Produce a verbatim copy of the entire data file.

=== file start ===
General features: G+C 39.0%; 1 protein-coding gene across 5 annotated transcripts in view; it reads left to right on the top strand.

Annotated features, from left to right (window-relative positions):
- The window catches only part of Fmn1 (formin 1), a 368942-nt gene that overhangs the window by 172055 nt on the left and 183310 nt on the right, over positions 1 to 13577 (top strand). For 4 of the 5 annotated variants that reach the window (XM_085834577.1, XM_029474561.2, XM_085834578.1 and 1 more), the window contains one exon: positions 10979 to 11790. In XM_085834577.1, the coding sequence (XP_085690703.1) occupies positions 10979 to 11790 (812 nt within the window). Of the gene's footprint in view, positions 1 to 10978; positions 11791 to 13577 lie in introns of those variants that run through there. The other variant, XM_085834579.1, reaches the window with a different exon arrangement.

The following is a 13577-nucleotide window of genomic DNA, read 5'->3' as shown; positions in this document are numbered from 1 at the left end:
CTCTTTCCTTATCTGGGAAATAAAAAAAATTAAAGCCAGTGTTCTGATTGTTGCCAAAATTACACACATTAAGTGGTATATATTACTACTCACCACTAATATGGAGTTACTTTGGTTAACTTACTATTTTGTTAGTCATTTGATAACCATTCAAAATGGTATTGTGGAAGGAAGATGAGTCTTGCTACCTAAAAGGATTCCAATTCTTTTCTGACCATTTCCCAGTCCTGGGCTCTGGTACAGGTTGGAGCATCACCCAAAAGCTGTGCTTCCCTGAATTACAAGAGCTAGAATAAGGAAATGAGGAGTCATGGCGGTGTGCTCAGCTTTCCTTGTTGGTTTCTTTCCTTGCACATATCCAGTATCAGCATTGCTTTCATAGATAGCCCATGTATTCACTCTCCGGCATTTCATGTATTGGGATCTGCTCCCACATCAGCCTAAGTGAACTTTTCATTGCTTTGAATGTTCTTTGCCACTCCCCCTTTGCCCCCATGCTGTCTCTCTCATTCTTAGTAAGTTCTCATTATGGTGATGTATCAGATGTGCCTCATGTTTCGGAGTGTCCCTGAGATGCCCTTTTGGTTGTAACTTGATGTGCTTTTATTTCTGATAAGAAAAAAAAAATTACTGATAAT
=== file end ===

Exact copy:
General features: G+C 39.0%; 1 protein-coding gene across 5 annotated transcripts in view; it reads left to right on the top strand.

Annotated features, from left to right (window-relative positions):
- The window catches only part of Fmn1 (formin 1), a 368942-nt gene that overhangs the window by 172055 nt on the left and 183310 nt on the right, over positions 1 to 13577 (top strand). For 4 of the 5 annotated variants that reach the window (XM_085834577.1, XM_029474561.2, XM_085834578.1 and 1 more), the window contains one exon: positions 10979 to 11790. In XM_085834577.1, the coding sequence (XP_085690703.1) occupies positions 10979 to 11790 (812 nt within the window). Of the gene's footprint in view, positions 1 to 10978; positions 11791 to 13577 lie in introns of those variants that run through there. The other variant, XM_085834579.1, reaches the window with a different exon arrangement.

The following is a 13577-nucleotide window of genomic DNA, read 5'->3' as shown; positions in this document are numbered from 1 at the left end:
CTCTTTCCTTATCTGGGAAATAAAAAAAATTAAAGCCAGTGTTCTGATTGTTGCCAAAATTACACACATTAAGTGGTATATATTACTACTCACCACTAATATGGAGTTACTTTGGTTAACTTACTATTTTGTTAGTCATTTGATAACCATTCAAAATGGTATTGTGGAAGGAAGATGAGTCTTGCTACCTAAAAGGATTCCAATTCTTTTCTGACCATTTCCCAGTCCTGGGCTCTGGTACAGGTTGGAGCATCACCCAAAAGCTGTGCTTCCCTGAATTACAAGAGCTAGAATAAGGAAATGAGGAGTCATGGCGGTGTGCTCAGCTTTCCTTGTTGGTTTCTTTCCTTGCACATATCCAGTATCAGCATTGCTTTCATAGATAGCCCATGTATTCACTCTCCGGCATTTCATGTATTGGGATCTGCTCCCACATCAGCCTAAGTGAACTTTTCATTGCTTTGAATGTTCTTTGCCACTCCCCCTTTGCCCCCATGCTGTCTCTCTCATTCTTAGTAAGTTCTCATTATGGTGATGTATCAGATGTGCCTCATGTTTCGGAGTGTCCCTGAGATGCCCTTTTGGTTGTAACTTGATGTGCTTTTATTTCTGATAAGAAAAAAAAAATTACTGATAAT